ALL EDUCATION IS important, but for those entering their formative adult years the guidance received in the areas of sex and relationships can be particularly influential. Young adults are navigating a hectic world of change in themselves and their surroundings, in a society that is ever unsure of itself when it comes to these matters.
Early relationships and sexual adventures – or the choice to avoid them – can have a formative effect both on a personality and on a life. Relationships, positive and negative, set the tone for so much of what we accomplish. Sex can be a great thing, but one mishap can change the course of a life forever.
Our approach to dealing with the topic among our young adults is important. It has consequences for them and for society as a whole that are about as weighty as things get.
It is perhaps surprising, then, that much of what young adults are taught in school is essentially unregulated and sometimes vastly contradictory from place to place. The Department of Education has guidelines on relationship and sex education, and the new Junior Certificate syllabus will put more form onto the subject in the coming years. It is not clear, however, how much different things will be from today considering the latitude given to schools in general in Ireland on the subject.
Messages need to be balanced
This publication has run a series of stories in recent months on the topic of charitable organisations that come to schools to give talks on relationships and sex. “Pure In Heart” is a group that gives about 100 talks per year on a voluntary basis in schools, with a particular emphasis on the sanctity of relationships.
Pure In Heart have a very relevant message in the sense that there are many who feel that society has devalued the place of committed relationships and a message of chastity and long-term monogamy is washed out in all the noise fired at young adults. The view that one should save oneself for one’s eventual life partner doesn’t offend me in the least, even if I might not personally view it as the only way to live a healthy life.
There are other teachers and groups who might take a different approach that could, depending on your ethos as a young adult or as a parent, take you aback. There can be a thing as too much openness for some people.
I went to a strongly Catholic secondary school that had, I feel, a very practical approach to its ethos. When we received relationship and sex education from an outside group it was very open, focusing on the importance of committed relationships but also talking very frankly about the less biblical approach. It was relaxed and, in parts, amusing. Apparently if you let a mixed class of 20–odd teenagers write ‘anything’ as an anonymous question for the speaker to answer, roughly 50 per cent of the queries will concern the sanctity of male eyesight.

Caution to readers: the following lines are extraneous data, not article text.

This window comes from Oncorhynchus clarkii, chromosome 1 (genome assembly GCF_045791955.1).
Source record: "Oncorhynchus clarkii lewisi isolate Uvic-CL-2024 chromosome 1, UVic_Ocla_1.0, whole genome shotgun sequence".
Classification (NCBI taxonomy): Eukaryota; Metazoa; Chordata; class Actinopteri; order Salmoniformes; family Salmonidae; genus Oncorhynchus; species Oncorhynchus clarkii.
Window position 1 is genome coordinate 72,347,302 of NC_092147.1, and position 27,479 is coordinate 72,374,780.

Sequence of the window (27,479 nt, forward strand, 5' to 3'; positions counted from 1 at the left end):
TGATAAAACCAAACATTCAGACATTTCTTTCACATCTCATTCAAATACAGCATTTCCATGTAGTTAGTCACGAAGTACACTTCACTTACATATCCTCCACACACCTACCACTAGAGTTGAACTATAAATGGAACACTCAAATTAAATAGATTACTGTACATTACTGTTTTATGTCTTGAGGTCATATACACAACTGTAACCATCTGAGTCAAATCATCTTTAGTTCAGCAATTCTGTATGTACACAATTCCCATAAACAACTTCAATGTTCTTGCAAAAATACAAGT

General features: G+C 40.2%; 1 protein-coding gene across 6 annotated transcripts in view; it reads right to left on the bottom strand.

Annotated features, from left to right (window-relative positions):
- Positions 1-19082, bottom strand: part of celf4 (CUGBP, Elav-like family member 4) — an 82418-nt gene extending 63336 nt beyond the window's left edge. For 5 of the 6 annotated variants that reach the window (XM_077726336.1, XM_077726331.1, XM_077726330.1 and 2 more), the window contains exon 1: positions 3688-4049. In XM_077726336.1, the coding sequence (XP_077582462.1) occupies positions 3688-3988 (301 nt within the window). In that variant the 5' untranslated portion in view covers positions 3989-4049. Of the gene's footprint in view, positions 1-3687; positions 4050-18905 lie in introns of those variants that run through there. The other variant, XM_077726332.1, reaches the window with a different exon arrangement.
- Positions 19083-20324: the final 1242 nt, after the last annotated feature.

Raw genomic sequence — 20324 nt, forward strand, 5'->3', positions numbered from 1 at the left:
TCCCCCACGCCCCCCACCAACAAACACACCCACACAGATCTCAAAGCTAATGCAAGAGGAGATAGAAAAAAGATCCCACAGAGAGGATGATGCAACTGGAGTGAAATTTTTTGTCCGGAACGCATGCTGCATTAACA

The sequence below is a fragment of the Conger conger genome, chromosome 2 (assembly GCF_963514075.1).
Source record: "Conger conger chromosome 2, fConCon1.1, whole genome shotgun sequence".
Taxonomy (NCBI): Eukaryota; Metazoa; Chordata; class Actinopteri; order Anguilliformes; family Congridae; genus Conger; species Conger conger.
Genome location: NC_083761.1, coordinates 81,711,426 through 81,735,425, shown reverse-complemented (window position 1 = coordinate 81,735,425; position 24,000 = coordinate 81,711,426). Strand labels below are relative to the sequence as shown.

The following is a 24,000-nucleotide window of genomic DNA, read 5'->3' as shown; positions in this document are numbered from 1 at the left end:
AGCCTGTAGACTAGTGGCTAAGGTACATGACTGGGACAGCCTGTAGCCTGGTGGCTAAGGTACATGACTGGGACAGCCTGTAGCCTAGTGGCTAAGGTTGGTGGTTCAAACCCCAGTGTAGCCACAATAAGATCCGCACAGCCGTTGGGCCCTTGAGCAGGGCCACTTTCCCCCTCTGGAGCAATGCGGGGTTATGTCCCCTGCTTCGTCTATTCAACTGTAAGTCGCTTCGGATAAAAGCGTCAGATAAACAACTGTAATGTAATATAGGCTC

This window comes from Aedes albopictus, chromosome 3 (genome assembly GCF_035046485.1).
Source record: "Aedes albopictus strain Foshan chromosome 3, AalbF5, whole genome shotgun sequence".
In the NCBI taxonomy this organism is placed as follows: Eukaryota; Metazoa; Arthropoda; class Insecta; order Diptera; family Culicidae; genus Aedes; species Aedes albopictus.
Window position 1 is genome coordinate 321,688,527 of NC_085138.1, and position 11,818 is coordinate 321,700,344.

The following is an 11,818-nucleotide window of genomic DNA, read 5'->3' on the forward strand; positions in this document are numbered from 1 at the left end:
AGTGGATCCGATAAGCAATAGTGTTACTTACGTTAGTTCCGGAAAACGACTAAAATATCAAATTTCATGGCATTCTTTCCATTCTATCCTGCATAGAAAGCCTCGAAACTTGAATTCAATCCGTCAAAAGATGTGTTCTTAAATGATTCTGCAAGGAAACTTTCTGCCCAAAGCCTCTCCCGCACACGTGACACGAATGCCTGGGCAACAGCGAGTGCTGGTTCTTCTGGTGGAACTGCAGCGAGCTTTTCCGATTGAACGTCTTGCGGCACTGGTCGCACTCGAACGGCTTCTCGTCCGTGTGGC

A spectrum of viewpoints on relationship and sex education
It is clear that your mileage will vary from school to school. In some schools it seems that contraception might take a back seat to chastity. In others, one might not touch on topics that are important but rarely discussed. The Rape Crisis Centre points out that sex education in schools could do a better job of discussing consent, in or out of a relationship.
There is a spectrum of viewpoints on relationship and sex education and what exactly should be imparted to young adults, both in content and tone. It is a very relevant debate and, I feel, one in which it is too easy to dismiss the viewpoints of bodies like Pure In Heart, who are promoting a relevant message. The trouble is that in our current system, their viewpoint is the only one likely to be imparted to many students if they are the chosen speakers to come in and chat in a particular school. It is inconsistent.
The RSE curriculum, teaching methods and approach should be a completely standardised one across all of our schools. It should be delivered exclusively by trained teachers who have both the sensitivity and the track record with their students to impart the education to best effect.
The debate on what should go into lessons should be transparent and held at a national level, rather than being left to parents, schools and young adults to fight it out and muddle their way through alone. Schools shouldn’t be getting flak for bringing in speakers to cover a necessary topic that is substantially unregulated in terms of third party involvement.
The most important thing is that the education given to students should be practical but inclusive of different viewpoints. The liberal standpoint isn’t the only one worth hearing, but whatever young adults hear ought to be broadly consistent from one postcode to another.
Aaron McKenna is a businessman and a columnist for TheJournal.ie. He is also involved in activism in his local area. You can find out more about him at aaronmckenna.com or follow him on Twitter @aaronmckenna. To read more columns by Aaron click here.